Saturday, March 15, 2014

The Marriage of Maria Braun (1979)

Director: Rainer Werner Fassbinder                     Writers: Pea Fröhlich & Peter Märthesheimer
Music: Peer Raben                                            Cinematography: Michael Ballhaus
Starring: Hanna Schygulla, Klaus Löwitsch, Ivan Densy and Gisela Uhlen

Though this is the first film I’ve ever seen by Ranier Fassbinder, for some reason I read a biography of him while an undergraduate that came out shortly after his death of a drug overdose in 1982. To this day I can’t remember why I read the book, but I do remember the story of his life being fascinating. The Marriage of Maria Braun, at least for me, is less so. Made toward the end of his career, the film was unarguably his most commercially successful in terms of audience and critical acceptance. The film is certainly well constructed, consisting of three marriages, really, and the circular nature of the plot is quite admirable and one of the most enjoyable things for me in the film. Unlike many critics at the time, the ending makes perfect sense to me. Hanna Schygulla does a great job as Maria, a woman who attempts to hold on to her love for her husband but at the price of losing her own soul. Some have seen an allegory for post-war Germany in her character, and Fassbinder himself ends the film with the portraits of all the West German Chancellors up to that time in negative images.

The title of the film is actually where the story begins, the credits superimposed over buildings being bombed with Schygulla and Klaus Löwitsch being married as they lie on the ground amid the shelling. The film proper begins after he has disappeared at the end of World War II, and with no more German military infrastructure she has no way to know if he’s dead or alive. Meanwhile, allied soldiers are everywhere and she keeps going to the train station to see if he comes back and scrounging food for her and her mother. When she finally learns of his death she makes the decision to become a prostitute, but not the pejorative streetwalker that word brings to mind. She gets a job in a dance hall for lonely G.I.s and first begins a romance with George Eagles, a black American who wants to marry her. She says no and claims to still be married to her husband, but there’s a sense that this is an easy way out of a long-term entanglement with him. He buys her gifts and food and visits her at her mother’s house, and she survives. But then her husband returns.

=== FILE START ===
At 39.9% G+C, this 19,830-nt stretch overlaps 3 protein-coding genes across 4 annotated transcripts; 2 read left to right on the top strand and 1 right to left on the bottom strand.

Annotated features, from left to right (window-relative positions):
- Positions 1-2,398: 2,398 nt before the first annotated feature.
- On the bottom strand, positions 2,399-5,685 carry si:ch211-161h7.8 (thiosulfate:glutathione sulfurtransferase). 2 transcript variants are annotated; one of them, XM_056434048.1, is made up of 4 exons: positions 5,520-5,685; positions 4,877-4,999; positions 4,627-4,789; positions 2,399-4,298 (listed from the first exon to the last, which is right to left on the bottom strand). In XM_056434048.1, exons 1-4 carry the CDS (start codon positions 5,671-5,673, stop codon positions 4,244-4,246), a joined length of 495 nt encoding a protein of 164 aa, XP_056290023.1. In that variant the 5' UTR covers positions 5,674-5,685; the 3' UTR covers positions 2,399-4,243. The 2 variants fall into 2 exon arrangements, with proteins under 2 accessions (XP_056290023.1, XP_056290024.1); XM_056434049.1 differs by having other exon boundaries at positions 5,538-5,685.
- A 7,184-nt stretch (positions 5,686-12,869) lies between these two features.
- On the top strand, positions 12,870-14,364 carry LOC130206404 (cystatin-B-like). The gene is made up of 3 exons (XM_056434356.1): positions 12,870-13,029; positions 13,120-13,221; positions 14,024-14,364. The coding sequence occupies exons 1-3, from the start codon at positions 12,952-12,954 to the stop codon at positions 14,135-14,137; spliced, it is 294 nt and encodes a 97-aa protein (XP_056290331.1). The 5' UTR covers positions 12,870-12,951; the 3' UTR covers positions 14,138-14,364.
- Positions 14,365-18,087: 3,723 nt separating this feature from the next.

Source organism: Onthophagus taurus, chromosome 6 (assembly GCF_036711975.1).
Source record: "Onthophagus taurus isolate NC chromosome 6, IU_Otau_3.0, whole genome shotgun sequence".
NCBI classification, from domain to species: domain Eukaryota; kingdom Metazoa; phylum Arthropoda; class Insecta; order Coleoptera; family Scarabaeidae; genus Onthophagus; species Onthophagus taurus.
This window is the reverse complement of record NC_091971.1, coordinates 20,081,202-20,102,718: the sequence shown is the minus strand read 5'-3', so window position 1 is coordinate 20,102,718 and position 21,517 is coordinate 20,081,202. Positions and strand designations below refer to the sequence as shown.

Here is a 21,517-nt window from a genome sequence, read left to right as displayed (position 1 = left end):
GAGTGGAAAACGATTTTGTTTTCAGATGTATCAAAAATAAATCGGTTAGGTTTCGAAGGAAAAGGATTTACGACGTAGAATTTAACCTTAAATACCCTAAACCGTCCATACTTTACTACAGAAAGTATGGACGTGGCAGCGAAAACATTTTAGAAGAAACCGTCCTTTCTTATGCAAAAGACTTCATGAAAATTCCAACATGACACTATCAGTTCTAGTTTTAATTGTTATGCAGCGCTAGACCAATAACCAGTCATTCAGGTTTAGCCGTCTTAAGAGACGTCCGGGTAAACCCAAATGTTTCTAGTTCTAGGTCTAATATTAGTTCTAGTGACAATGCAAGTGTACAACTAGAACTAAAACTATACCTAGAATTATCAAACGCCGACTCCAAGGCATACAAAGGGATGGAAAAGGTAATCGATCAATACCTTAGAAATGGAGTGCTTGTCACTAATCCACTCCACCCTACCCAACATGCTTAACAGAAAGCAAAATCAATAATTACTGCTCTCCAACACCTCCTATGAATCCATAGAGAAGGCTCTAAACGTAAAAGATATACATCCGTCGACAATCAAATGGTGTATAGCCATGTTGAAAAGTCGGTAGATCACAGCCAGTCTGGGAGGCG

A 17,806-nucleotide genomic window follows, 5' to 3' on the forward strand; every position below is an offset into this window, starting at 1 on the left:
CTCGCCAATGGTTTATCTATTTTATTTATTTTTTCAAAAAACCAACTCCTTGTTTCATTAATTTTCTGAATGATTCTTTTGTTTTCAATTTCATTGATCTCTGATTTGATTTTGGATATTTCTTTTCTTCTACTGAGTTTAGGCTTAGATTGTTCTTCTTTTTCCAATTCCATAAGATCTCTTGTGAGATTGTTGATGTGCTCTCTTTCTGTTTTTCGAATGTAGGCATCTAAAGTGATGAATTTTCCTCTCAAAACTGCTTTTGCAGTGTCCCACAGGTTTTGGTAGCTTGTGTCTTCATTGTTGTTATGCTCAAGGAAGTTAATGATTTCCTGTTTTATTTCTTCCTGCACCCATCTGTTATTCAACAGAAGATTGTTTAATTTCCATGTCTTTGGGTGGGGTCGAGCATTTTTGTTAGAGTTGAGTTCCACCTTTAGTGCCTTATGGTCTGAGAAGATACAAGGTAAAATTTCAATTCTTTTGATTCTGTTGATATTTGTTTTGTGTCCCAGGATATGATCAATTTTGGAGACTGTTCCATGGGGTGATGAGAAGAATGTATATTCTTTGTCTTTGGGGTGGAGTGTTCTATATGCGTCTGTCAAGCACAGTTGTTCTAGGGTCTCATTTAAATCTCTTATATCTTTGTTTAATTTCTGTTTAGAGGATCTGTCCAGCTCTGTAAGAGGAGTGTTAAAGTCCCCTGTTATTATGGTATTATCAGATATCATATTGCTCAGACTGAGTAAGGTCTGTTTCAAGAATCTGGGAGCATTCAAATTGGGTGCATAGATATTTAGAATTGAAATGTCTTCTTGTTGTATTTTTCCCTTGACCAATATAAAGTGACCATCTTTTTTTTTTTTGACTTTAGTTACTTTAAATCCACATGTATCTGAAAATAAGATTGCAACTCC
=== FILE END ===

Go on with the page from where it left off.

At this point the film takes a turn for the noir, sort of. In his A List essay on the film, Kevin Thomas likens Hanna Schygulla’s Maria with a Joan Crawford heroine clawing her way to the top, and while the comparison brings up images of Mildred Pierce, the overt sexual nature of the film begs comparison with the HBO miniseries starring Kate Winslet more than the film noir that earned Crawford her Oscar. And speaking of Winslet, unlike the overt criticism of Nazi Germany made in a film like The Reader, the criticism is much more oblique here. The title, for one thing, bringing to mind Eva Braun, Hitler’s wife, and making the subtle point that Germans all married Hitler to some degree and that he was responsible for the destruction of their country during the war and their abject poverty in its aftermath. The one other reference is when Ivan Densy, not talking directly about Germany, says he lives in a country called Insanity.

In another disappointing A List essay, Kevin Thomas’s comments came primarily from a review written at the time of the film’s release in the United States and so it has no real context in which to place the film. As such, I decided to take a look at Roger Ebert’s much more thoughtful response in his list of The Great Movies. For Ebert, the film takes a definite post-war stance, that the German people were so broken by the war, the sacrifice they made so great, and the cause for which they suppressed their individual desires so infamous that their reaction was to demand everything from everyone, even at the ultimate cost of themselves. In this way the film also reflects its maker, as Fassbinder was known to be as cruel and heartless with those who loved him as his title character. The Marriage of Maria Braun is definitely a good film. Whether it is essential, however, is not something I’m really convinced of yet.

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